As the Cuban economy is liberalized, budding entrepreneurs are competing with more than just each other. Their biggest competitor may be the Cuban government.
Last year the Cuban government announced it would gradually lay off over one million of its employees as part of a move to wean the population from the services and payrolls of cash-strapped socialist government. The government hopes to reduce costs and increase revenue by taxing the newly privatized businesses formed after it flooded the private sector with workers.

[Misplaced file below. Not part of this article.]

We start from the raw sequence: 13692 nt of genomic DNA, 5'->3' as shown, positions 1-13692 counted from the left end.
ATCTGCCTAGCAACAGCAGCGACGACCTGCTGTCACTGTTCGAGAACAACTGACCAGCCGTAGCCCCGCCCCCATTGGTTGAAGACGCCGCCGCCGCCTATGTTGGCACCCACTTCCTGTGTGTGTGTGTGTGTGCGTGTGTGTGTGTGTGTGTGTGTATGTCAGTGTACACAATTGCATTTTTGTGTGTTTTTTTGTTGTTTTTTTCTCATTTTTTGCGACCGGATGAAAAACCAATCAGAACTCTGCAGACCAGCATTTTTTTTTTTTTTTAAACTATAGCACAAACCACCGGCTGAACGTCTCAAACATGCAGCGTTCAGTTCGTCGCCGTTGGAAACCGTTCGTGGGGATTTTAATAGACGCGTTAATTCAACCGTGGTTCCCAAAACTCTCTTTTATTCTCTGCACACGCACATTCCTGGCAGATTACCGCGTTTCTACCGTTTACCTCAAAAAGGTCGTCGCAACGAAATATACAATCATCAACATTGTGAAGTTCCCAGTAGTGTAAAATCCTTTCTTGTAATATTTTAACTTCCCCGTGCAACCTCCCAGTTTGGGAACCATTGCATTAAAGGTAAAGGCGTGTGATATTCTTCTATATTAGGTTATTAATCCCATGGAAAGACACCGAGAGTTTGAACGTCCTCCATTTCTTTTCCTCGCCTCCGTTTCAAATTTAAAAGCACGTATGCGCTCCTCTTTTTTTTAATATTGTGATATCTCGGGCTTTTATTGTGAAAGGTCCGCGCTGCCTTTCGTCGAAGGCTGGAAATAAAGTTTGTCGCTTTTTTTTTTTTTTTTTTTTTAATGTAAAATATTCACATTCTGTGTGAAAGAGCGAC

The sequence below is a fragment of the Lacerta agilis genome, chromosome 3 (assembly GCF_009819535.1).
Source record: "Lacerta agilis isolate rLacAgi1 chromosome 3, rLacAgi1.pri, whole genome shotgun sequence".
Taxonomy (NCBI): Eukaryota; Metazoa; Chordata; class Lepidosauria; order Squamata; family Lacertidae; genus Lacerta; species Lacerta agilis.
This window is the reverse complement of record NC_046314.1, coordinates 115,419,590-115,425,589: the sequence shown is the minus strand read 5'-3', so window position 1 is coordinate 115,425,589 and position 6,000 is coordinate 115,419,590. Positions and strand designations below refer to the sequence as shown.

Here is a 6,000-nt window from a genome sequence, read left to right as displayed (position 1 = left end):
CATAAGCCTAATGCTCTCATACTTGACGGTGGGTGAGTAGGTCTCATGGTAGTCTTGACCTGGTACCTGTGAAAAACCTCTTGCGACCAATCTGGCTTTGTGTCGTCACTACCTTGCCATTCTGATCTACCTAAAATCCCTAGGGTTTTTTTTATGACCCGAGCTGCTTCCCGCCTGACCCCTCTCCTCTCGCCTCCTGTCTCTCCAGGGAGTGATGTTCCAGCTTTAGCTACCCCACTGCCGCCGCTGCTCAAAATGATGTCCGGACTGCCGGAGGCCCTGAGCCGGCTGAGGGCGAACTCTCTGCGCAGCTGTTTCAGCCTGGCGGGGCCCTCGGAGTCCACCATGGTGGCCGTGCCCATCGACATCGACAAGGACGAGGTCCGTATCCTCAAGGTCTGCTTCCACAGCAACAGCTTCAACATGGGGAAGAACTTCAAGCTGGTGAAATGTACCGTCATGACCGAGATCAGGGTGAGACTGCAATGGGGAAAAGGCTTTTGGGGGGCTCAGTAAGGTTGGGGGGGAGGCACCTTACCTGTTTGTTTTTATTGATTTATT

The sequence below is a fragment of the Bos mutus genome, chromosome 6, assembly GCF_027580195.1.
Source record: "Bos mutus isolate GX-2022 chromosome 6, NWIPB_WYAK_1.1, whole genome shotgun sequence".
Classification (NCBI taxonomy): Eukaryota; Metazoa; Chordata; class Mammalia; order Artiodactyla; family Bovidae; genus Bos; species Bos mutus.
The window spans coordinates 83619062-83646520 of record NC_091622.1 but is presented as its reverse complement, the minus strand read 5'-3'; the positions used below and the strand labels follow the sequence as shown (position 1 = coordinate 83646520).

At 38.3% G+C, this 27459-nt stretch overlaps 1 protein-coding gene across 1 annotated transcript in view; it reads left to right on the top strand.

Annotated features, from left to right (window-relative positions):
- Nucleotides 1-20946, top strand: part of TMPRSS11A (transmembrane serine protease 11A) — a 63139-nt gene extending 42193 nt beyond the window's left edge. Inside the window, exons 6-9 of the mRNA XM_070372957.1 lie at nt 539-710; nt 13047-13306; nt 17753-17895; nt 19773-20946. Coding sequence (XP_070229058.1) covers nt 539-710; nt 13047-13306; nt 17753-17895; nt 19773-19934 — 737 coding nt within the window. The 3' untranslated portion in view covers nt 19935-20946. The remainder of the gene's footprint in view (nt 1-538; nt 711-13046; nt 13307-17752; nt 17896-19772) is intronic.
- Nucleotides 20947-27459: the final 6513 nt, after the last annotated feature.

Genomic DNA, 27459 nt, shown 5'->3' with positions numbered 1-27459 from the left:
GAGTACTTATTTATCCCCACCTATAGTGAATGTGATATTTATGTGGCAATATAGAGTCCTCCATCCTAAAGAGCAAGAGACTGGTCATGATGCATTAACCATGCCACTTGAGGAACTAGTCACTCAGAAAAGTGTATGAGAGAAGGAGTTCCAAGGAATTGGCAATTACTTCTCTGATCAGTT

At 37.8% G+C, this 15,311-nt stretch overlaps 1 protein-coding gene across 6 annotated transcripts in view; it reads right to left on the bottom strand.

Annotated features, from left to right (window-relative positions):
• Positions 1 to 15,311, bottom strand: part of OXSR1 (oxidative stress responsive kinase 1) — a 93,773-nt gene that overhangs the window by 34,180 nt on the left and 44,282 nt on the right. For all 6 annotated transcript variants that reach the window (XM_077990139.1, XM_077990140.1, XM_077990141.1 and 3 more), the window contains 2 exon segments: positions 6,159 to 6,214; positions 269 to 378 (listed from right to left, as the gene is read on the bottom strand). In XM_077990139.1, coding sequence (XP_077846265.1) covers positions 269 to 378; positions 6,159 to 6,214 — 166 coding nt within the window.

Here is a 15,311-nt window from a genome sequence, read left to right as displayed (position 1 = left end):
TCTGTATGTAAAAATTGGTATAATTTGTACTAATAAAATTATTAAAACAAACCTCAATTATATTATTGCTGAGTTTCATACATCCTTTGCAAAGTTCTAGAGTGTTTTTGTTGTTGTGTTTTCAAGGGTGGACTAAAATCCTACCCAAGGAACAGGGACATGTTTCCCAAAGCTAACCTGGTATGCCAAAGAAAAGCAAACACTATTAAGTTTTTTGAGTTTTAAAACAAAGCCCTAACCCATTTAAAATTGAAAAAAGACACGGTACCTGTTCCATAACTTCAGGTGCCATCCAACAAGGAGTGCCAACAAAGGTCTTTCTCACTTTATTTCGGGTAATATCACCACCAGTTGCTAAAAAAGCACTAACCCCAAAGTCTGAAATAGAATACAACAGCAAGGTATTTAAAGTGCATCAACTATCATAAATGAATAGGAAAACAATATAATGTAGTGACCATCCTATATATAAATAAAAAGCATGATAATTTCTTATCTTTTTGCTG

As reported by NPR, new business are springing up across the country. Most are competing with each other. Many are competing with the state. Until recently, most services were offered by state-run agencies that faced little competition and thus little incentive to evolve and improve.
Cuban entrepreneurs are taking advantage of this stagnation by offering goods and services at lower prices than do traditional government agencies. If the entrepreneurs are successful, Cuba will come to rely more on its markets and less on its government.
Now that Cuba's free market is rolling, it may prove harder for the government to slow the free market's momentum than it was for entrepreneurs to start it.